CSB occurs frequently with other psychiatric disorders. About half of hypersexual individuals meet criteria for at least one DSM-IV mood, anxiety, substance use, impulse control or personality disorder [22,28,29,46]. In 103 men seeking treatment for compulsive pornography use and/or casual sexual behaviors, 71% met criteria for a mood disorder, 40% for an anxiety disorder, 41% for a substance use disorder and 24% for an impulse control disorder [47]. Estimated rates of co-occurring CSB and gambling disorder range from 4 to 20% [25, 26, 47, 48]. Sexual impulsivity is associated with multiple psychiatric disorders across sexes, particularly for women. Among women compared to men, sexual impulsivity was associated more strongly with social phobia, alcohol use disorder and paranoid, schizotypal, antisocial, borderline, narcissistic, avoidant and obsessive–compulsive personality disorders [23].

NEUROBIOLOGICAL BASIS OF CSB

Understanding whether CSB shares neurobiological similarities with (or differences from) substance use and gambling disorders would help to inform ICD-11-related efforts and treatment interventions. Dopaminergic and serotonergic pathways may contribute to the development and maintenance of CSB, although this research is arguably in its infancy [49]. Positive findings for citalopram in a double-blind placebo controlled study of CSB among a sample of men suggests possible serotonergic dysfunction [50]. Naltrexone, an opioid antagonist, may be effective at reducing both the urges and behaviors associated with CSB, consistent with roles in substance and gambling addictions and consistent with proposed mechanisms of opioid-related modulation of dopaminergic activity in mesolimbic pathways [51–53].

The most compelling evidence between dopamine and CSB relates to Parkinson’s disease. Dopamine replacement therapies (e.g. levodopa and dopamine agonists such as pramipexole, ropinirole) have been associated with impulse control behaviors/disorders (including CSB) among individuals with Parkinson’s disease [54–57]. Among 3090 Parkinson’s disease patients, dopamine agonist use was associated with a 2.6-fold increase odds of having CSB [57]. CSB among Parkinson’s disease patients has also been reported to remit once the medication has been discontinued [54]. Levodopa has also been associated with CSB and other impulse control disorders in Parkinson’s disease, as have multiple other factors (e.g. geographic location, marital status) [57].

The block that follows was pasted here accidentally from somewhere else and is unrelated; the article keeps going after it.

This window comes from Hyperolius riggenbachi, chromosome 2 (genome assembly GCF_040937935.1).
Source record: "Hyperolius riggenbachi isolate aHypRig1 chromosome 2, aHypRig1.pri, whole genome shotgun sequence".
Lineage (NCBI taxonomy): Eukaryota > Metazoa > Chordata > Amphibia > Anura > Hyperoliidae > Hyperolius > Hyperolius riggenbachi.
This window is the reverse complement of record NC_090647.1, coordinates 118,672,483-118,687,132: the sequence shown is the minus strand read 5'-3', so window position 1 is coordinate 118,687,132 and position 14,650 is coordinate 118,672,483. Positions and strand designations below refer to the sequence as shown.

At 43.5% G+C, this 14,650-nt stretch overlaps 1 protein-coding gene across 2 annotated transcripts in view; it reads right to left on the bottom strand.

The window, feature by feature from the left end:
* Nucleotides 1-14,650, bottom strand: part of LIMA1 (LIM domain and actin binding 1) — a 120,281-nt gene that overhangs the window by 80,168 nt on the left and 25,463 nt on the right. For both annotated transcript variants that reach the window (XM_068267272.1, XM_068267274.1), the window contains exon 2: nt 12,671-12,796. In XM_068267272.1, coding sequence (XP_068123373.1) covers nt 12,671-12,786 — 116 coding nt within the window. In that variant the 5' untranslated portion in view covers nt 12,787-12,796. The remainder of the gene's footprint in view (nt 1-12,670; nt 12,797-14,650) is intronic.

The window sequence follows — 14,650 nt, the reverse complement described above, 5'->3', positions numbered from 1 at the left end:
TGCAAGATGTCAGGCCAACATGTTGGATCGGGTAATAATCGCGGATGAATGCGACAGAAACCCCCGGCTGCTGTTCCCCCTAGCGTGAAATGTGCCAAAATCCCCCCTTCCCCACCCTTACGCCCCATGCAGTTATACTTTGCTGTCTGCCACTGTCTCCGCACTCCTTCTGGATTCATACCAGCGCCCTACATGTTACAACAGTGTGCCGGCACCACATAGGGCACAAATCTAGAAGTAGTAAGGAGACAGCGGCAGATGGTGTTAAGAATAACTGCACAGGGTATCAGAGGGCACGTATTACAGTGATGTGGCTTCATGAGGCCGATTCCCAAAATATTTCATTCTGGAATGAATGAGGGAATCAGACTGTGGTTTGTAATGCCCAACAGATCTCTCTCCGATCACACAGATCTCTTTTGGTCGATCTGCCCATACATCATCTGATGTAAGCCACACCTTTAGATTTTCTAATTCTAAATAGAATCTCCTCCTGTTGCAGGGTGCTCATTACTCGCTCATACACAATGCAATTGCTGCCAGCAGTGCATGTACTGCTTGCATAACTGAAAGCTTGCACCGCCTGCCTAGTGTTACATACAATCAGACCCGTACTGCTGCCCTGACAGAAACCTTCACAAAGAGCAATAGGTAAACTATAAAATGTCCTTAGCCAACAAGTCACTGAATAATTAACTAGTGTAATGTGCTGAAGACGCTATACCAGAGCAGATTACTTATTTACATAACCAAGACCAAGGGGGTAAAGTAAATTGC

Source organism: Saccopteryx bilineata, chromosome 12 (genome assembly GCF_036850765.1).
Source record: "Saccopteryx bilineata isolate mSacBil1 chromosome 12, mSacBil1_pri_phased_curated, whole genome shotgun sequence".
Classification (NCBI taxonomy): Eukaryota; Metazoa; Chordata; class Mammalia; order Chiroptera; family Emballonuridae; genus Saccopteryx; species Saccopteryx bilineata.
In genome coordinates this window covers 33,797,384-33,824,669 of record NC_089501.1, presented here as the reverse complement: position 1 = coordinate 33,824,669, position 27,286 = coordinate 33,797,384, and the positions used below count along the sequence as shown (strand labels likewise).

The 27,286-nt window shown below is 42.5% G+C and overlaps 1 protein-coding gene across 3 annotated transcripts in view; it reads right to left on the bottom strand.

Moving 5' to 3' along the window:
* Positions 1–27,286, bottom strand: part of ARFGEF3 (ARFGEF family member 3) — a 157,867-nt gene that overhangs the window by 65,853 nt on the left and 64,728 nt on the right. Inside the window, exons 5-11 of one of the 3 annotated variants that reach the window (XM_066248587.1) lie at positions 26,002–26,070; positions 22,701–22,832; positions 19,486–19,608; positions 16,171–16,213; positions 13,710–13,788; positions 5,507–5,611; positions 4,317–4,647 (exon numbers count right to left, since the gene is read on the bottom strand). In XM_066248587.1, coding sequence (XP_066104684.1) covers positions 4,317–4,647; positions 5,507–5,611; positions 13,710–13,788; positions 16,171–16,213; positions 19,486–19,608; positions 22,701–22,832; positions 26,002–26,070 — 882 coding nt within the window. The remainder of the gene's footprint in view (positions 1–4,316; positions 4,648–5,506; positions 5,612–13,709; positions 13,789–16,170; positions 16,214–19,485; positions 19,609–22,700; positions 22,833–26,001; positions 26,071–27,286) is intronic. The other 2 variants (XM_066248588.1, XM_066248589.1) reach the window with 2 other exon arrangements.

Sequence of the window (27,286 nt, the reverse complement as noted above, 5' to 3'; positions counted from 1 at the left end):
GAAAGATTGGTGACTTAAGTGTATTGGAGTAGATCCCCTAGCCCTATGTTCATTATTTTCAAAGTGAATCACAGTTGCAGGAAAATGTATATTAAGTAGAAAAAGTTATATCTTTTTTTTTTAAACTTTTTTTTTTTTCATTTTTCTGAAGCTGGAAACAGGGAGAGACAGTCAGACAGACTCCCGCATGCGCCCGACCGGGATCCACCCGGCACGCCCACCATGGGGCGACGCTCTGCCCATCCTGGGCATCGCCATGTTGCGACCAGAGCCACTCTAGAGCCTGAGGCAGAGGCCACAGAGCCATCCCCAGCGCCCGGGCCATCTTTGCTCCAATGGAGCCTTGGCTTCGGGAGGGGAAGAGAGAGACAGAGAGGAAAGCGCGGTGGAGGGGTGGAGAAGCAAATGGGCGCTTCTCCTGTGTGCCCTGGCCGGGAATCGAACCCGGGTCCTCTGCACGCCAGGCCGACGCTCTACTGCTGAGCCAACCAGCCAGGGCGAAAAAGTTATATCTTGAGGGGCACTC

The pathophysiology of CSB, currently poorly understood, is being researched actively. Dysregulated hypothalamic–pituitary–adrenal axis function has been linked to addictions and was identified recently in CSB. CSB men were more likely than non-CSB men to be dexamethasone suppression-test non-suppressors and have higher adrenocorticotrophic hormone levels. The hyperactive hypothalamic–pituitary–adrenal axis in CSB men may underlie craving and CSB behaviors related to battling dysphoric emotional states [58].

Existing neuroimaging studies have focused primarily on cue-induced reactivity. Cue-reactivity is clinically relevant to drug addictions, contributing to cravings, urges and relapses [59]. A recent meta-analysis reported overlap between tobacco, cocaine and alcohol cue-reactivity in the ventral striatum, anterior cingulate cortex (AC) and amygdala related to drug cue-reactivity and self-reported craving, suggesting that these brain regions may constitute a core circuit of drug craving across addictions [60]. The incentive motivation theory of addictions posits that addiction is related to the enhanced incentive salience to drug-associated stimuli resulting in greater attentional capture, approach behaviors, expectancy and pathological motivation (or ‘wanting’) for drugs. [61, 62]. This theory has also been applied to CSB [63].